Advances have far reaching impact for Veterans

The transition to 5G for a health care system is uncharted territory. It has been empowered by forward thinking leaders, such as Dr. Ryan Vega, executive director for VHA Innovation Ecosystem. A core principal for our success is to leverage exceptional and diverse expertise in a collaborative, methodical and multi-phased approach.

We have established initial 5G capabilities for certain portions of VA Palo Alto Health Care System, but continue to be in discovery mode as to how to best apply and scale this technology more broadly across the health care system.

Veteran-centric innovation is at the core of our VA mission. We recognize that we have both an opportunity and responsibility to lead the discovery and testing of solutions to improve the health care of our Veterans.

Groundbreaking collaborative partnerships like this, with leading technology companies and other innovators, are an important part of our future success.

As the largest integrated health care system in the United States, these advances have the potential to have a far reaching positive impact that extends far beyond our borders.

VA partnered with Verizon, Medivis and Microsoft to deliver the 5G-enabled clinical care system at the VA Palo Alto Healthcare System.

Dr. Thomas Osborne is director of the VA National Center for Collaborative Healthcare Innovation at the VA Palo Alto Healthcare System.

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Published on Mar. 17, 2020

Estimated reading time is 4.2 min.

Views to date: 447


  1. Paul Allen April 8, 2020 at 7:21 am

    I have to say I been out 30 plus yrs just now getting health care through the VA they might be behind in some areas and might be ahead in others but it is people like me that helps the VA that are behind to learn what they need and catch up with the now. I don’t no nothing about the 5G but with all the cancer I have now and I’m not talking 2 or 3 or even 5 types I’m talking about 13 types and I am heart failure too but I would be happy for them to use me on the 5 G and hopefully it would one day help and save our kids and grandkids . prayers and wish all ya vets the best.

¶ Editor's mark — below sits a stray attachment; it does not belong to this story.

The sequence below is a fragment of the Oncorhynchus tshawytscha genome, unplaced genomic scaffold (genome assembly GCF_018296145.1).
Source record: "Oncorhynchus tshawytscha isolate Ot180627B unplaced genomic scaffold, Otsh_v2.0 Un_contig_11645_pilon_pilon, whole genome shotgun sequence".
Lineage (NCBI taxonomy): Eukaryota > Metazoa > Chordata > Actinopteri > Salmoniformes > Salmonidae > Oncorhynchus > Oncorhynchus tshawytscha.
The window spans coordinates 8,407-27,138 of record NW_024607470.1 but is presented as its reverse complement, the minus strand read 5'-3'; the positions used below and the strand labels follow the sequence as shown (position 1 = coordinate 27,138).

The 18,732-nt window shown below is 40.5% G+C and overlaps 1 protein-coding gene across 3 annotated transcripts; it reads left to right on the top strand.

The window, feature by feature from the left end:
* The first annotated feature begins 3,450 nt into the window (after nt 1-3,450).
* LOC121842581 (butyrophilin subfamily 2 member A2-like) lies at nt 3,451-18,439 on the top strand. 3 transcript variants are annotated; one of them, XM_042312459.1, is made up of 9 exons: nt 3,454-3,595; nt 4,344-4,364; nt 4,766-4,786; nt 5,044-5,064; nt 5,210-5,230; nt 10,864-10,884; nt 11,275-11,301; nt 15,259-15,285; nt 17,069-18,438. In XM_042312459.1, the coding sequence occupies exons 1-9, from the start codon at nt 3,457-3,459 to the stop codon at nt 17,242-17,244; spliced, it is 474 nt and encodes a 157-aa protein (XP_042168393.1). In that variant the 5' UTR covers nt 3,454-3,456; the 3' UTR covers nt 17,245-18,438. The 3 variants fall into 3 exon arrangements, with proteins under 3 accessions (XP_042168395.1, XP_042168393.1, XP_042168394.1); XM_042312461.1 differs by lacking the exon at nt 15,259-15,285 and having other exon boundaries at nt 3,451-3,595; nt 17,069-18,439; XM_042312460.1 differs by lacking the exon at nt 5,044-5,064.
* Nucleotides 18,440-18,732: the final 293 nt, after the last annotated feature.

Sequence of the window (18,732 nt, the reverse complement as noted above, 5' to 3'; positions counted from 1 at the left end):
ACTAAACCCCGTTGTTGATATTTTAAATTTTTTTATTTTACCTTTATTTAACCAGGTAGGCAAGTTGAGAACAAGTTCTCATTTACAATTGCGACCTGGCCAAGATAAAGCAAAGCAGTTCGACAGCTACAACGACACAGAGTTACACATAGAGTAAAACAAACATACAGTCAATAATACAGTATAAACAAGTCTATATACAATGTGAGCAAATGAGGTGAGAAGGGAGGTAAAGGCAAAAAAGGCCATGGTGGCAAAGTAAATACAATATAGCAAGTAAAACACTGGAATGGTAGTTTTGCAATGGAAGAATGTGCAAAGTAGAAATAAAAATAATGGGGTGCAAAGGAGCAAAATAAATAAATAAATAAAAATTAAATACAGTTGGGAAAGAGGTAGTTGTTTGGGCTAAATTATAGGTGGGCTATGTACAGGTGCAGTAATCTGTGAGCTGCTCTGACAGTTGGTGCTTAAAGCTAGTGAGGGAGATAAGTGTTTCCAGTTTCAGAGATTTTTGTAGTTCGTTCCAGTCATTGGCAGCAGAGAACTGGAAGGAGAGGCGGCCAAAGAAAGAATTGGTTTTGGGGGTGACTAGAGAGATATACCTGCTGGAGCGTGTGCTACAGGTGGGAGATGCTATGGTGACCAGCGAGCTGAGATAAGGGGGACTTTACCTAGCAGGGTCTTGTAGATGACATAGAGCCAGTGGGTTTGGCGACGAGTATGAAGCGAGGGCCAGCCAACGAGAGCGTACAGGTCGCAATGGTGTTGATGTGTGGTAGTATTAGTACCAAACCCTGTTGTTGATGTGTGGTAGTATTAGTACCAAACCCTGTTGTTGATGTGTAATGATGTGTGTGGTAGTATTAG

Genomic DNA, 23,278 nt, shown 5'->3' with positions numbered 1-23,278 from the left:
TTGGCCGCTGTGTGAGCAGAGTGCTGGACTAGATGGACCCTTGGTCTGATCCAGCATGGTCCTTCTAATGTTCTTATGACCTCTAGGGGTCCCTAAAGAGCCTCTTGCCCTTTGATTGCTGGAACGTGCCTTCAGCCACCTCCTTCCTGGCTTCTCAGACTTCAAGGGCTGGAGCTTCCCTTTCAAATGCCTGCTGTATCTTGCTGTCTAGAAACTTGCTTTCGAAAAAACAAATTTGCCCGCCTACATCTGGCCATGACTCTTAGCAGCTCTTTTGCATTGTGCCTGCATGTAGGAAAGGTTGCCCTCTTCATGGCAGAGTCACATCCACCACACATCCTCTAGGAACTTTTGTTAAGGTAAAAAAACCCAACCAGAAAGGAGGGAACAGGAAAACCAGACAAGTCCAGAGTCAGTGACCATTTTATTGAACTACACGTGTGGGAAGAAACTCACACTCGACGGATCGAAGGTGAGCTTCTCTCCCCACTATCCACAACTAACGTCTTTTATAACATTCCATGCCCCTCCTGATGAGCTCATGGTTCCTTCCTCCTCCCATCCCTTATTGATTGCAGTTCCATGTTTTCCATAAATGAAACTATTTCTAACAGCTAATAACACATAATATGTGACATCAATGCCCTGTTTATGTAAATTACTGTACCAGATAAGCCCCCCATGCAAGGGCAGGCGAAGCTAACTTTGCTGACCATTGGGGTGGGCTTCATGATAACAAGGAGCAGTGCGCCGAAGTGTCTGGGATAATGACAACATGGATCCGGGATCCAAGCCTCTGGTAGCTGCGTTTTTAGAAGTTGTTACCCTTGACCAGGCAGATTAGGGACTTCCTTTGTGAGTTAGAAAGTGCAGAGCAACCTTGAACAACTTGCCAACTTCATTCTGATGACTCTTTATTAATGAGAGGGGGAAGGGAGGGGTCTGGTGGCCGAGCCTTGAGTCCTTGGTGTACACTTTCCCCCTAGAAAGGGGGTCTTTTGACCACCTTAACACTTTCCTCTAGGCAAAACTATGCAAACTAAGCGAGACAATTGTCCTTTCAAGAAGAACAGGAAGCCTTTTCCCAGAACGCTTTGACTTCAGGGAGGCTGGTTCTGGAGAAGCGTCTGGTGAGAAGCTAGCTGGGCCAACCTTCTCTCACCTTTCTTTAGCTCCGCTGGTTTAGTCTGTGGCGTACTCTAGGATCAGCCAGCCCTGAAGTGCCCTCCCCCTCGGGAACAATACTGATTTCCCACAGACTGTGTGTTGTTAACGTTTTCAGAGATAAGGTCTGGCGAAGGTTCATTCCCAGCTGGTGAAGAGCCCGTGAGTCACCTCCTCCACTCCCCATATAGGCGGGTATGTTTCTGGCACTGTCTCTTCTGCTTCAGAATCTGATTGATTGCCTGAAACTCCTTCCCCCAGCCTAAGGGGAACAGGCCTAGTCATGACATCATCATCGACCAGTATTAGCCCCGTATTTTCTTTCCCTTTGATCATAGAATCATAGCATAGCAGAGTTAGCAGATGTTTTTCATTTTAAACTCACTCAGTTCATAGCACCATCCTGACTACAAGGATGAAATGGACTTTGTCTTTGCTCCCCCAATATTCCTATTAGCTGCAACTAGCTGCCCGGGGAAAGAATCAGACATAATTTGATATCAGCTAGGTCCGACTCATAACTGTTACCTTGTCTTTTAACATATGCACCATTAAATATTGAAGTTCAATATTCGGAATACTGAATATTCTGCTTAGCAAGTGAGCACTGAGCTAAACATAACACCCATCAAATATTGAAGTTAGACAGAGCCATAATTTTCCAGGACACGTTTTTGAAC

2. Cecil Hamilton March 19, 2020 at 6:49 pm

    Wow and to think it was just 10 short years ago you couldn’t even find your AA&T phone records, despite multiple OIG subpoena requests for them! You’ve come a long way baby -5G. One of the highest paid and most corrupt VA’s in America and yes, you still have blood on your hands, Remember 2010!

  3. Jack Divers March 19, 2020 at 9:36 am

    While I applaud VA Palo Alto with their 5G installation site-wide, to say that this is the “Most exciting and dramatic time in medical history” is a little overboard. Along with many other VA and IBM/Digital Equipment Corp. employees, we were able to bring the VA into the digital age back in the late 60’s and early 70’s. Moving from paper records to automated online electronic data was, I suspect, much more “exciting and dramatic”. Some docs refused to give up their paper records, but hospital directors threatened to withhold salaries, then they complied. Every VA hospital had to learn new more efficient ways to handle patients and their data and 172 VA Hospitals came online. Thousands of VA employees, both medical and technical, came together to create and design a system for the VA by the VA that has lasted decades. So here’s a “shout-out” to all VA employees, past and present, who have given of themselves with long hours of work, travel, and love to give the American veteran and his family the finest health care system in the world.

  4. Timothy Adair March 19, 2020 at 9:13 am